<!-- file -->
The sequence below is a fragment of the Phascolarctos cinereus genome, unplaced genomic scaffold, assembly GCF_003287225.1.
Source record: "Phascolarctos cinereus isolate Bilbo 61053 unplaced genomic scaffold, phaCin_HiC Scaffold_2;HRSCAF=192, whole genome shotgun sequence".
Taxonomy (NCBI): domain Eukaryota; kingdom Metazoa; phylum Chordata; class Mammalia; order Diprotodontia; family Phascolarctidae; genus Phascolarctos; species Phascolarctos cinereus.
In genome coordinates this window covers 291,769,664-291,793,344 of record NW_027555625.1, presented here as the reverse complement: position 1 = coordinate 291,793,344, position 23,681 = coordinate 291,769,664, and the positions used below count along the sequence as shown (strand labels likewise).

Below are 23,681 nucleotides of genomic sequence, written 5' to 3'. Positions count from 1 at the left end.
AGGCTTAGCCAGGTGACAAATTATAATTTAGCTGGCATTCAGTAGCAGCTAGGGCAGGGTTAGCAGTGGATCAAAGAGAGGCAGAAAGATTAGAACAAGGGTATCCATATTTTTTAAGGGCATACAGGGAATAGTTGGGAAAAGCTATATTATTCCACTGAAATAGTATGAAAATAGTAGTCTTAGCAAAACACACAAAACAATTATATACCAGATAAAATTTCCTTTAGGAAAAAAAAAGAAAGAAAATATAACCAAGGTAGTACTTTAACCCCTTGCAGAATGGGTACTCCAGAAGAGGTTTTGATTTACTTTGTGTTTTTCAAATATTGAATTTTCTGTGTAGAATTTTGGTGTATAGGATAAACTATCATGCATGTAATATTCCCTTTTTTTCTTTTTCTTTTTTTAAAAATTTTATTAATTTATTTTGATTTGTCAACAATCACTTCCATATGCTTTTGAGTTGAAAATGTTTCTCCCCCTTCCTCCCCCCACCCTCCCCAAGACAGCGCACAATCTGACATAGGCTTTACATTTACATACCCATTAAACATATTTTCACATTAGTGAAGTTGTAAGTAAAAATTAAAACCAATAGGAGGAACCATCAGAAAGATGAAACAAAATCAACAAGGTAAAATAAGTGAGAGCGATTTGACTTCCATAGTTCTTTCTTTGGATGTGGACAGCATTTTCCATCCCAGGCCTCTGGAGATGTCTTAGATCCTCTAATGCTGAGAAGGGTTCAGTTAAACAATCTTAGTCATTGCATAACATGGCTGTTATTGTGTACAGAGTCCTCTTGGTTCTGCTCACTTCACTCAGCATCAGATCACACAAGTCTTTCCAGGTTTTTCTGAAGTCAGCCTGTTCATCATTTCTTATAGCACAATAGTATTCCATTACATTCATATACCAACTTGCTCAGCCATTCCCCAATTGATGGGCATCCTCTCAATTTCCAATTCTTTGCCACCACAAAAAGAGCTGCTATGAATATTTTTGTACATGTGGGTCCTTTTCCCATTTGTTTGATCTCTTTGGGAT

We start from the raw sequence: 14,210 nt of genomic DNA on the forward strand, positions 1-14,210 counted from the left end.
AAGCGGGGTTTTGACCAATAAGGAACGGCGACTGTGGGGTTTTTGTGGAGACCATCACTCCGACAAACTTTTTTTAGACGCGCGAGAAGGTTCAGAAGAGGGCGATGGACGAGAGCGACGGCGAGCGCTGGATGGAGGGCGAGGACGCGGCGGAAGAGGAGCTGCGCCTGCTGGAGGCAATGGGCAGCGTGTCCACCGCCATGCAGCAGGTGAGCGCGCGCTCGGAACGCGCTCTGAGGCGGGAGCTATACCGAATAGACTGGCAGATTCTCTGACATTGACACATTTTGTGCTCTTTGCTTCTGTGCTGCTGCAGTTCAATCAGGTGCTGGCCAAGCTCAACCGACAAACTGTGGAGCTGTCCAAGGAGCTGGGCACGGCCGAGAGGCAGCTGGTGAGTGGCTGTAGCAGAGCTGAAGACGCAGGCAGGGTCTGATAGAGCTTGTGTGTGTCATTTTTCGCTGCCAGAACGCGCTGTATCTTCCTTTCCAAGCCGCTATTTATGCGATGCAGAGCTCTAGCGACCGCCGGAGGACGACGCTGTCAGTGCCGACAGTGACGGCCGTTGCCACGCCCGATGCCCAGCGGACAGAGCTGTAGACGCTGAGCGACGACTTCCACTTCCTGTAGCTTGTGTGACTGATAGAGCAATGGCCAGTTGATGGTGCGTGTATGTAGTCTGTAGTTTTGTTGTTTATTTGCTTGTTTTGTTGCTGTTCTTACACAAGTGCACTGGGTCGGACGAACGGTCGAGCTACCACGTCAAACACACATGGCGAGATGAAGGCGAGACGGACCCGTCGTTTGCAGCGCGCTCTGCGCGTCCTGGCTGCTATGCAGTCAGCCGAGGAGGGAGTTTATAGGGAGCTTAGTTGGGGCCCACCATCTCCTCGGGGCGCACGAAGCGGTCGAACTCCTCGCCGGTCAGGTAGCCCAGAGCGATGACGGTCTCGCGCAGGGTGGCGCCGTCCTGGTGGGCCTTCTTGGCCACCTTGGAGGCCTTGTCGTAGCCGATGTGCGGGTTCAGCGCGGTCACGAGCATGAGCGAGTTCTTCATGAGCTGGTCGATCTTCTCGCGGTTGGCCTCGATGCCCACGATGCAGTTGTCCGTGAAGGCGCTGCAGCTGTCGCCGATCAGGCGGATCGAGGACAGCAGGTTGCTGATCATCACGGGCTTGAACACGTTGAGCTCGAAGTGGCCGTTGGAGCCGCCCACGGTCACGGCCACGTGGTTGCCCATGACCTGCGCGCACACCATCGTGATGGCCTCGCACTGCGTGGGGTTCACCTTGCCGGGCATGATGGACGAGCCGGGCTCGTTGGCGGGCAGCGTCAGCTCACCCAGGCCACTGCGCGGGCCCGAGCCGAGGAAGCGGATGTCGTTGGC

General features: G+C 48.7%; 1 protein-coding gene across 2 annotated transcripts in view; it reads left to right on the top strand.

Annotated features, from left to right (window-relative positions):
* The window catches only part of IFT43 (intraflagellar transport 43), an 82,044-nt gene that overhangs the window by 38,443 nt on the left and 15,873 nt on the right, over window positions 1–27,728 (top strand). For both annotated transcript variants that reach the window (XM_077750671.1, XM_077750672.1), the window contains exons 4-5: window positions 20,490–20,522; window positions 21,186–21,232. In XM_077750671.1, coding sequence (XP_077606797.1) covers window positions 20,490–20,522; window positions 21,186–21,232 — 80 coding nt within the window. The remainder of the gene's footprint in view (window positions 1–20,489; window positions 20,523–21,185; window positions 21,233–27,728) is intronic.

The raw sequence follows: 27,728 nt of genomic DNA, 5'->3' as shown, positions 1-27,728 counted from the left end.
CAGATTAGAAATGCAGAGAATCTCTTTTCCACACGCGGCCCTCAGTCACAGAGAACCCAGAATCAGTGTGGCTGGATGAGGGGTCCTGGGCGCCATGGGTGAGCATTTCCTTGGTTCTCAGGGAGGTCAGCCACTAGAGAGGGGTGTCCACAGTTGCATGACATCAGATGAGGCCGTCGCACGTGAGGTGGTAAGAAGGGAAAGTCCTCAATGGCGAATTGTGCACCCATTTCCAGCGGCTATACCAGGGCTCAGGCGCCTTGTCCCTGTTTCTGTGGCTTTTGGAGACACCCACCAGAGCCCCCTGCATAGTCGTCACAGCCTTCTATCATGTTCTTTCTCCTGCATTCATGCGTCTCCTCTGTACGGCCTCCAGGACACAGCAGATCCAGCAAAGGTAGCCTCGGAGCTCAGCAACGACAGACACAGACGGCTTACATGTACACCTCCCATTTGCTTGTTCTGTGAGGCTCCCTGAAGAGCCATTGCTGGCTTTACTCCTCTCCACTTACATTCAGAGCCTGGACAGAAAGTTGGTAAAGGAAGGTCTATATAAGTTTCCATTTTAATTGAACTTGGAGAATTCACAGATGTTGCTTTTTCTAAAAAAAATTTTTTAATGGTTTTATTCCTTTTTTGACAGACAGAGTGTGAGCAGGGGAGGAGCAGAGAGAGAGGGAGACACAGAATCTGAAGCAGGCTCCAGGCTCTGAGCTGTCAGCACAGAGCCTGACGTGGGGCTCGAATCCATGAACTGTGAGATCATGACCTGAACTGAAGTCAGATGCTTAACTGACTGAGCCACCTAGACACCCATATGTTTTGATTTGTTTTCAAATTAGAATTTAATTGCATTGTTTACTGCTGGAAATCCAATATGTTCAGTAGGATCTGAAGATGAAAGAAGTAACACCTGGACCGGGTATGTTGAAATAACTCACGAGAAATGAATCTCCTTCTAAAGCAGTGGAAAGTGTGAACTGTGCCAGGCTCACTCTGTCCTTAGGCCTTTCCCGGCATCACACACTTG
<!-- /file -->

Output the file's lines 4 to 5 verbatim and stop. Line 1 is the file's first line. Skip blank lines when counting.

In genome coordinates this window covers 291,769,664-291,793,344 of record NW_027555625.1, presented here as the reverse complement: position 1 = coordinate 291,793,344, position 23,681 = coordinate 291,769,664, and the positions used below count along the sequence as shown (strand labels likewise).

Below are 23,681 nucleotides of genomic sequence, written 5' to 3'. Positions count from 1 at the left end.